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Post-marketing observational studies of the safety and effectiveness of prescription medications are critically important, but fraught with methodological problems. The data sources available for such research often lack information on indications and other important confounders for the drug exposure under study. Instrumental variable methods have been proposed as a potential approach to control confounding by indication in non-experimental studies of treatment effects; however, good instruments are hard to find. We propose an instrument for use in pharmacoepidemiology that is based on a time-varying estimate of the prescribing physician’s preference for one drug relative to a competing therapy. The use of this instrument is illustrated in a study comparing the effect of exposure to COX-2 inhibitors with non-selective, non-steroidal anti-inflammatory medications on gastrointestinal complications.
Using conventional multivariable regression adjusting for 17 potential confounders, we found no protective effect due to COX-2 use within 120 days from the initial exposure (RD = -0.06 per 100 patients; 95% CI: -0.26 to 0.14). However, the proposed instrumental variable method attributed a protective effect to COX-2 exposure (RD = -1.31 per 100 patients; 95% CI: -2.42 to -0.20) compatible with randomized trial results (RD = -0.77 per 100 patients; 95% CI: -1.28 to -0.26).
The instrumental variable method that we have proposed appears to have substantially reduced the bias due to unobserved confounding. However, more work needs to be done to understand how sensitive these estimates are to modest violations of the instrumental variable assumptions.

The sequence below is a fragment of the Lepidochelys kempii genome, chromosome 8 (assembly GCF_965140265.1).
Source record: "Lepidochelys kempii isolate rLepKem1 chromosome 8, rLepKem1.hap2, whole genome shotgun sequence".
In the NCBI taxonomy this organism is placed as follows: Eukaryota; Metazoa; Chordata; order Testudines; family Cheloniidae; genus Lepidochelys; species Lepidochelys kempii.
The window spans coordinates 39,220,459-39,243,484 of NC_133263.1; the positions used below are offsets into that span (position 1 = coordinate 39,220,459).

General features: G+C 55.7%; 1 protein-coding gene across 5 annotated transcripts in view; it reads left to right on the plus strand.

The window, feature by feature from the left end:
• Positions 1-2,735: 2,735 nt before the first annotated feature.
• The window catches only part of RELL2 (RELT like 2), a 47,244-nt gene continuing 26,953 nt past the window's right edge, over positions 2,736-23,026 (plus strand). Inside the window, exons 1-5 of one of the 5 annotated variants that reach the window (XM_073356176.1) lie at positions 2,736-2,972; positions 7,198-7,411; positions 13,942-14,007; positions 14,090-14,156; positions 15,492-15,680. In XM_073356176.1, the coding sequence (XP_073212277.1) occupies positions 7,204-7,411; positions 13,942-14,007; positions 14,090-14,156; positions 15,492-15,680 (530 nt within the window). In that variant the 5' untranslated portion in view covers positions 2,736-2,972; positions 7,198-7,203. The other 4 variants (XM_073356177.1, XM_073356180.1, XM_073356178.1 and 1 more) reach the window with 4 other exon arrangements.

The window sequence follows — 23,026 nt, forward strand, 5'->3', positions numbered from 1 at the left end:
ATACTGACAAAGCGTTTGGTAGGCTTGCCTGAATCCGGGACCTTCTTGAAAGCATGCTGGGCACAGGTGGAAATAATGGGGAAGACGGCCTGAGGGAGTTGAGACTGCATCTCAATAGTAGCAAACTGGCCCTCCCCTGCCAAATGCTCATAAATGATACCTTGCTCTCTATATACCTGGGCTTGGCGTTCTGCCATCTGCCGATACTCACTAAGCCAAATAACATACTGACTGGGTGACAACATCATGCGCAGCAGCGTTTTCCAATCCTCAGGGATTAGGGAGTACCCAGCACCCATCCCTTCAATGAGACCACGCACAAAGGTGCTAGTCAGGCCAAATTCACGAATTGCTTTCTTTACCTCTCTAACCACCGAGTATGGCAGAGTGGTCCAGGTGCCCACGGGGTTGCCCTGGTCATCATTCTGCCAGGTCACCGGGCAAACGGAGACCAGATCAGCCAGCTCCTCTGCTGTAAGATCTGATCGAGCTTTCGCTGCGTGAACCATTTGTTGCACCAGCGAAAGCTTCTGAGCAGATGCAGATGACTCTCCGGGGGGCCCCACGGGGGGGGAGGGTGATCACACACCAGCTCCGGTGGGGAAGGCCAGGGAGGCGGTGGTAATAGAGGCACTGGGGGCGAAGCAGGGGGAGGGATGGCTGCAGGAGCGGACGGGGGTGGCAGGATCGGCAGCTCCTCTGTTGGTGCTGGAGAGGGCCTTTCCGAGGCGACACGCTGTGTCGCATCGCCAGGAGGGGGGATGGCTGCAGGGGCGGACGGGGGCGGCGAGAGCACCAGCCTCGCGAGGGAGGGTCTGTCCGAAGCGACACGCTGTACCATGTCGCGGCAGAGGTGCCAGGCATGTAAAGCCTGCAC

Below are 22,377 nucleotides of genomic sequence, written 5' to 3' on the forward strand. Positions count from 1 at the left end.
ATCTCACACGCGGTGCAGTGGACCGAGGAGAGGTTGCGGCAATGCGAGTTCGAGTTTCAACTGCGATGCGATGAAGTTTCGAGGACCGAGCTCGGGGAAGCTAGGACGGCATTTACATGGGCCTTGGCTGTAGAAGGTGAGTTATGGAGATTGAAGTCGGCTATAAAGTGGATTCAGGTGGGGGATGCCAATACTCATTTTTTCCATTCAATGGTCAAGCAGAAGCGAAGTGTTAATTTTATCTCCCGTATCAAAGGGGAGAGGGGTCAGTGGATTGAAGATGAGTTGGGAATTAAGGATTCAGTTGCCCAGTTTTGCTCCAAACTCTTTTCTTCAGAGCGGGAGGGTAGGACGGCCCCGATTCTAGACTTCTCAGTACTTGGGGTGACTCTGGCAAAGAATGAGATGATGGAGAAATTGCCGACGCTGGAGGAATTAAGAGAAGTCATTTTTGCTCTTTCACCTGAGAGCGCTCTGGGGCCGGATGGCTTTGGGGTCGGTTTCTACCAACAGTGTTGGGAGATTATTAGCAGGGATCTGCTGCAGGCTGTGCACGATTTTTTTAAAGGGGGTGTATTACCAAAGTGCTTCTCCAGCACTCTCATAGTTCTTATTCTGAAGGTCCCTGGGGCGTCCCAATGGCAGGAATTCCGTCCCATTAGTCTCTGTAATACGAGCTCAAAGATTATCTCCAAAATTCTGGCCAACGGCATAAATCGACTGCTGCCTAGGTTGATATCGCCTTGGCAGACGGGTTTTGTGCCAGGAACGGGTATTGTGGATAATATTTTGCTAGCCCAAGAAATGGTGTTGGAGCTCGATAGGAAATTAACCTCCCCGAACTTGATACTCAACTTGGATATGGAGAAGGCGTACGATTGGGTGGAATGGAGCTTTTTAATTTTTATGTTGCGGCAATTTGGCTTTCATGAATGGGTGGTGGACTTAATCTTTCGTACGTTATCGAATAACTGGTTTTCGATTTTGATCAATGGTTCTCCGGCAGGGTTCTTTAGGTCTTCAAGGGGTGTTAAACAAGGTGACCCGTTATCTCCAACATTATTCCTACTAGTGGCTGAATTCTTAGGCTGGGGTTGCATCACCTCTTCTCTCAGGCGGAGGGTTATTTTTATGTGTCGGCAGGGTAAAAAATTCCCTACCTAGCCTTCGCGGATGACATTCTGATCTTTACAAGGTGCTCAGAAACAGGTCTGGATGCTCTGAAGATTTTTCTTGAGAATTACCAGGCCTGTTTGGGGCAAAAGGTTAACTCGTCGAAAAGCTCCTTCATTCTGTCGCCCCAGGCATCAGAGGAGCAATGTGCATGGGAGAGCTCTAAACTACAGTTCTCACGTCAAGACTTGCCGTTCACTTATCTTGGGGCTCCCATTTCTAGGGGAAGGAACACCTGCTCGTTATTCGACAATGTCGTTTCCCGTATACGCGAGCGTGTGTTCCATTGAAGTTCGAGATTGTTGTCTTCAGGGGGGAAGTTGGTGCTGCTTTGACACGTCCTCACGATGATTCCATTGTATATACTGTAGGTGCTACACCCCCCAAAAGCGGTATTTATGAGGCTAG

Post-marketing observational studies are often conducted to evaluate the safety and effectiveness of drugs as they are used in routine practice. These studies are necessary since clinical trials often exclude populations that ultimately use the drug, such as the elderly, children, pregnant women, and patients with renal or liver diseases or other chronic illnesses.1 Since clinical trials are underpowered to detect uncommon adverse events, non-experimental post-marketing studies are also needed to evaluate the safety of approved drugs.2,3 This function of post-marketing research has come under increased scrutiny with the recent safety concerns pertaining to several widely-used therapeutic agents, including selective COX-2 inhibitors, hormone replacement therapy, and selective serotonin re-uptake inhibitors.
Studies of outcomes associated with exposure to pharmaceutical products as they are used in routine practice are inherently non-experimental. Often such studies are based on health care claims data containing longitudinal information on pharmacy dispensing, health care encounters, procedures, and ICD-coded diagnoses.4 While these files contain data on large populations over extended periods of time, they often lack detailed information on clinical indications for specific therapies. This problem is thought to be particularly acute in studies of intended drug effects because of the difficulty in adjusting for confounding by indication;5 i.e. patients who are thought to benefit most from a drug are more likely to receive therapy.6,7,8 Although epidemiologists have a variety of design options and analytic tools to adjust for measured confounders, pharmacoepidemiologic studies have consistently been criticized for having incomplete information on many potential predictors of study outcomes that might lead to selective prescribing.9, 10,11,12,13 Some authors argue that it is impossible to fully adjust confounding by indication in studies of intended drug effects using current epidemiologic methods.14